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Welcome to Gremlin. Gremlin is a domain specific language for traversing graphs. Graphs are data structures where there exists vertices (i.e. dots, nodes) and edges (i.e. lines, arcs). Gremlin was designed to work with a type of graph called a property graph. Property graphs are defined, in detail, in the Defining a Property Graph section of this documentation. By using Gremlin, it is possible make use of a REPL (command line/console) to interactively traverse a graph.


Installing Gremlin

Here are the steps to get Gremlin up and running. Either git clone from http://github.com/tinkerpop/gremlin.git and build the latest version of Gremlin or you can download a pre-built version. For the latter, follow the steps below.

  1. Download the latest distribution of Gremlin from downloads.
  2. Unzip the downloaded gremlin-xx.zip and cd to the gremlin-xx/ directory it creates.
  3. Run gremlin.sh (unix) or gremin.bat (windows) in the bin directory to start the Gremlin console.

Using the Gremlin Console

marko$ ./bin/gremlin.sh 
         \,,,/
         (o o)
-----oOOo-(_)-oOOo-----
gremlin>

Note that using the gremlin.bat requires backslashes instead of forwardslashes at the command line.

Thats it. The default Gremlin Groovy console is loaded and ready for commands. Please review Groovy for help on Groovy-related constructs. In short, Groovy is a superset of Java. What works in Java, works in Groovy. However, Groovy provides many shorthands to make it easier to interact with the Java API. Moreoever, Gremlin provides many neat shorthands to make it easier to express paths through a property graph.

gremlin> i = 'goodbye'
==>goodbye
gremlin> j = 'self'
==>self
gremlin> i + " " + j
==>goodbye self
gremlin> "${i} ${j}"
==>goodbye self

We will use a simple, 6 vertex/6 edge, graph that is provided with Gremlin and is fully diagrammed in Defining a Property Graph. This graph is used so much throughout the documentation that it is hard coded and can be constructed using the TinkerGraphFactory.createTinkerGraph() factory method.

gremlin> g = TinkerGraphFactory.createTinkerGraph()
==>tinkergraph[vertices:6 edges:6]
gremlin> g.class
==>class com.tinkerpop.blueprints.impls.tg.TinkerGraph
gremlin> // lets look at all the vertices
gremlin> g.V
==>v[3]
==>v[2]
==>v[1]
==>v[6]
==>v[5]
==>v[4]
gremlin> // lets look at all the names of those vertices
gremlin> g.V.name
==>lop
==>vadas
==>marko
==>peter
==>ripple
==>josh
gremlin> // lets look at all the properties of those vertices
gremlin> g.V.map
==>{name=lop, lang=java}
==>{name=vadas, age=27}
==>{name=marko, age=29}
==>{name=peter, age=35}
==>{name=ripple, lang=java}
==>{name=josh, age=32}
gremlin> // lets look at all the edges
gremlin> g.E
==>e[10][4-created->5]
==>e[7][1-knows->2]
==>e[9][1-created->3]
==>e[8][1-knows->4]
==>e[11][4-created->3]
==>e[12][6-created->3]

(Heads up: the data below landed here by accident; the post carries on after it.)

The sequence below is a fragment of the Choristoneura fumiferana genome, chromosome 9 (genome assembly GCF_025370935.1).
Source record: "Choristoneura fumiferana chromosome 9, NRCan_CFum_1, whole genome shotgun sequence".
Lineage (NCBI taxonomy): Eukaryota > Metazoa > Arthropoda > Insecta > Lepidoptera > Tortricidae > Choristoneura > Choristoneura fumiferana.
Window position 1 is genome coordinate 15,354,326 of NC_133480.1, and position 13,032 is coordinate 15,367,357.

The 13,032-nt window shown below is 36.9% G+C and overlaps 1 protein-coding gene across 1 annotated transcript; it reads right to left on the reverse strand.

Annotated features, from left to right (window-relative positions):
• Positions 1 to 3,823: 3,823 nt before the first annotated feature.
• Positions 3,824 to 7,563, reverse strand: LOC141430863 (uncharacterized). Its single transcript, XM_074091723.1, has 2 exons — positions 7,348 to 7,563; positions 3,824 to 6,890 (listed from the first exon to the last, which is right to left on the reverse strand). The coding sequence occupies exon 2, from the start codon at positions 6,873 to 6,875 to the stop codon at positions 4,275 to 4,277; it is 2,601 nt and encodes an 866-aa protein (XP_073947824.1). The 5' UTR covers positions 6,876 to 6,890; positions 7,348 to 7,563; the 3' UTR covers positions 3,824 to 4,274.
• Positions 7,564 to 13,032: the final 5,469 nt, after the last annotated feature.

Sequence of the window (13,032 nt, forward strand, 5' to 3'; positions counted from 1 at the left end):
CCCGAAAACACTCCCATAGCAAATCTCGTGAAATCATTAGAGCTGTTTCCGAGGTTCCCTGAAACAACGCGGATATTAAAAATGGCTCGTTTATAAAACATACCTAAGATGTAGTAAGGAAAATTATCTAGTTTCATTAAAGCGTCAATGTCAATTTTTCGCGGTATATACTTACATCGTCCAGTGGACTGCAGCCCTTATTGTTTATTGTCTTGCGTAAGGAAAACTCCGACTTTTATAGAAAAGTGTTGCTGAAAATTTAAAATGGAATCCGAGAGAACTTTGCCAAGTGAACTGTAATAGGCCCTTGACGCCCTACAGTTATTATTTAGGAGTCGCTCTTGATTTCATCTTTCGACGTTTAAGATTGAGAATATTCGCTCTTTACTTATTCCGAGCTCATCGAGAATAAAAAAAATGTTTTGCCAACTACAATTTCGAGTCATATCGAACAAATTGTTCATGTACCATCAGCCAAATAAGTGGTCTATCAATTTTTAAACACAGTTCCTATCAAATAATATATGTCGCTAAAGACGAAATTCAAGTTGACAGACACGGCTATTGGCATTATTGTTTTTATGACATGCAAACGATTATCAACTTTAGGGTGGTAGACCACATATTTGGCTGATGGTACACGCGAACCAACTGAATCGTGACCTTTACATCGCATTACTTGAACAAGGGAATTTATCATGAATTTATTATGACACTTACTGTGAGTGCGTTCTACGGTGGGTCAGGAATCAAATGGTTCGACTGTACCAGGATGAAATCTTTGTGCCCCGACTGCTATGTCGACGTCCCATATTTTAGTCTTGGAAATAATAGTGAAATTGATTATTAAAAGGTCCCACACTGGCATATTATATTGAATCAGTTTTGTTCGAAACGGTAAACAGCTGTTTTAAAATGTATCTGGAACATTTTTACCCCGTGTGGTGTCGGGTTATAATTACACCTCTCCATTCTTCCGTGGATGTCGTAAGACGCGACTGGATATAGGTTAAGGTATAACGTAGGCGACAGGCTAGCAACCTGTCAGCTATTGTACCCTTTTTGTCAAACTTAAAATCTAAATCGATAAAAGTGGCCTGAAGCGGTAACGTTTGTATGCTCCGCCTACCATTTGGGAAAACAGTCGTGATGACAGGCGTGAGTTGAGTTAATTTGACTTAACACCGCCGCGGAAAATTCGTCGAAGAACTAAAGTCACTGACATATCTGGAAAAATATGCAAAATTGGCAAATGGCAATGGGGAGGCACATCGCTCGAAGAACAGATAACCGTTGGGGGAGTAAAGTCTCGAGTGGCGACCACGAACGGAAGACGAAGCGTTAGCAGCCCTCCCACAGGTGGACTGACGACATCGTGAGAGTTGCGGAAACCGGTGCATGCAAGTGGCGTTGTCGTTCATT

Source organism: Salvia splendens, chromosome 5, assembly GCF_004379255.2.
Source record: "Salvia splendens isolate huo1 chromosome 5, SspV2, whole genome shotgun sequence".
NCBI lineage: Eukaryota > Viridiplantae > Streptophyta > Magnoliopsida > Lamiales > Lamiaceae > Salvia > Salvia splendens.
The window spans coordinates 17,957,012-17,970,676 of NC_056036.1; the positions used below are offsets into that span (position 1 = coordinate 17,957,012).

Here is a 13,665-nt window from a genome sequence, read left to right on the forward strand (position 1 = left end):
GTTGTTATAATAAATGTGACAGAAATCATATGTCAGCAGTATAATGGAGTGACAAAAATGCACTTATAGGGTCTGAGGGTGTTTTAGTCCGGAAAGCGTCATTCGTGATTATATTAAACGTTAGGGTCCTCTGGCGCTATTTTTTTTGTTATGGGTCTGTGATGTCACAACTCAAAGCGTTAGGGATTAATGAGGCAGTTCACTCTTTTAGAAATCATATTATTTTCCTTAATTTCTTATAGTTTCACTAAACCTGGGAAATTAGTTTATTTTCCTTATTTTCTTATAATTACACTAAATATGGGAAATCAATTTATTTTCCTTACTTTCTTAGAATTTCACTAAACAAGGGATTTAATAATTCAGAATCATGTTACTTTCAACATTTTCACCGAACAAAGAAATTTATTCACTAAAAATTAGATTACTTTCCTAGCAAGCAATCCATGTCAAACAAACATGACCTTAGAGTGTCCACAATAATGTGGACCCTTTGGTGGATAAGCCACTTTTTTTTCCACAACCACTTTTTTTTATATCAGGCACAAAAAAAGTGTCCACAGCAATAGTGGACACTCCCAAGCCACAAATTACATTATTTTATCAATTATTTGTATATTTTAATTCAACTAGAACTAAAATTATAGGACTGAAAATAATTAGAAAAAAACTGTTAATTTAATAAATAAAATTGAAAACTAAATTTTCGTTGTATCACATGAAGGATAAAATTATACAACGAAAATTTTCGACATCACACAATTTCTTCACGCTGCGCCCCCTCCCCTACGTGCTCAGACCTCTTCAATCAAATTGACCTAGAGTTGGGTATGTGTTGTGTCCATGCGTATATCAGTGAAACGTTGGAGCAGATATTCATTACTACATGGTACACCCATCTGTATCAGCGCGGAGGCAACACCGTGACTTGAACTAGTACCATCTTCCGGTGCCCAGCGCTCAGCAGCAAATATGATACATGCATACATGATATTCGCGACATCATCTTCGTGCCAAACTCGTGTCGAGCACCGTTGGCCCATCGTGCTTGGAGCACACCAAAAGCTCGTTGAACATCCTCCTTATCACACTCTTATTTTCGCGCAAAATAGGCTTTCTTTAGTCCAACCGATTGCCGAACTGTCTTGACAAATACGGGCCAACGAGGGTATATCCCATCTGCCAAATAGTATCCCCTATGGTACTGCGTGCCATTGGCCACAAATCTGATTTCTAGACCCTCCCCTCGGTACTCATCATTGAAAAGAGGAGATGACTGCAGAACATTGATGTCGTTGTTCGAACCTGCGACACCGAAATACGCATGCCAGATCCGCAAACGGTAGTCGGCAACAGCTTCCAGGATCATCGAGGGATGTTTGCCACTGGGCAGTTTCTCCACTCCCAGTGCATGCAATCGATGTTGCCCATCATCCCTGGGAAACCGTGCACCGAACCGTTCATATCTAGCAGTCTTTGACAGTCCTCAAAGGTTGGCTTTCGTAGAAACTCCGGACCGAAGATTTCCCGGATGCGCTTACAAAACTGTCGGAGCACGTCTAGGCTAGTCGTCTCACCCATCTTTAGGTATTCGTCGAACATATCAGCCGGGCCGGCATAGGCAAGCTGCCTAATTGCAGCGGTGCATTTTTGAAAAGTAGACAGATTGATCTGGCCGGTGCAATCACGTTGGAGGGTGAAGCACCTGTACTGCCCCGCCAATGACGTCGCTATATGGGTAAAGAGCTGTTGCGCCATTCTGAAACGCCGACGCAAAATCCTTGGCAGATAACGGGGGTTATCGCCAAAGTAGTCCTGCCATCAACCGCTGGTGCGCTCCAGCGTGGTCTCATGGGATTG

gremlin> v = g.v(1)
==>v[1]
gremlin> v.name + ' is ' + v.age + ' years old.'
==>marko is 29 years old.
gremlin> // lets do a traversal from the '1' marko vertex to the adjacent outgoing vertices.
gremlin> v.out
==>v[2]
==>v[3]
==>v[4]
gremlin> // lets only take 'knows' labeled edges
gremlin> v.out('knows')
==>v[2]
==>v[4]
gremlin> // lets do a traversal from the '1' marko vertex to its outgoing edges.
gremlin> // in the property graph world, edges are first class citizens that can be traversed to.
gremlin> v.outE
==>e[7][1-knows->2]
==>e[9][1-created->3]
==>e[8][1-knows->4]
gremlin> v.outE('knows')
==>e[7][1-knows->2]
==>e[8][1-knows->4]
gremlin> // what are the weight values on all outgoing edges
gremlin> v.outE.weight
==>0.5
==>0.4
==>1.0
gremlin> // lets only traverse to the head vertices of those edges
gremlin> // that have a weight that is less than 1.0
gremlin> v.outE.has('weight', T.lt, 1.0f).inV
==>v[2]
==>v[3]
gremlin> // lets do the same, but with a more general "filter closure"
gremlin> v.outE.filter{it.weight < 1.0}.inV
==>v[2]
==>v[3]                           
gremlin> // lets get the property maps of these vertices.
gremlin> v.outE.filter{it.weight < 1.0}.inV.map
==>{name=vadas, age=27}
==>{name=lop, lang=java}
gremlin> // lets traverse to marko's 30+ year old friends' created projects
gremlin> v.out('knows').filter{it.age > 30}.out('created').name
==>ripple
==>lop

What was presented is some of the basic functionality in Gremlin. The remainder of this documentation will discuss path construction and their use in performing graph algorithms on property graph structures.

Tips on the Gremlin Console

Its always handy to add the following to the .bash_profile.

alias gremlin="/Users/marko/software/gremlin/bin/gremlin.sh"

If you are a Windows user, you can do the following.

doskey gremlin=cd C:\Users\marko\software\gremlin\bin\$tgremlin.bat
~$ gremlin

         \,,,/
         (o o)
-----oOOo-(_)-oOOo-----
gremlin>

Finally, Gremlin scripts can be executed from the command line. To do so, simply create a Gremlin script file (e.g. in Groovy).

for(i in 1..3)
  println i

Now you can evaluate the script using gremlin.sh with the parameter for -e being set to the script to execute.

marko$ ./bin/gremlin.sh -e example.groovy
1
2
3
marko$
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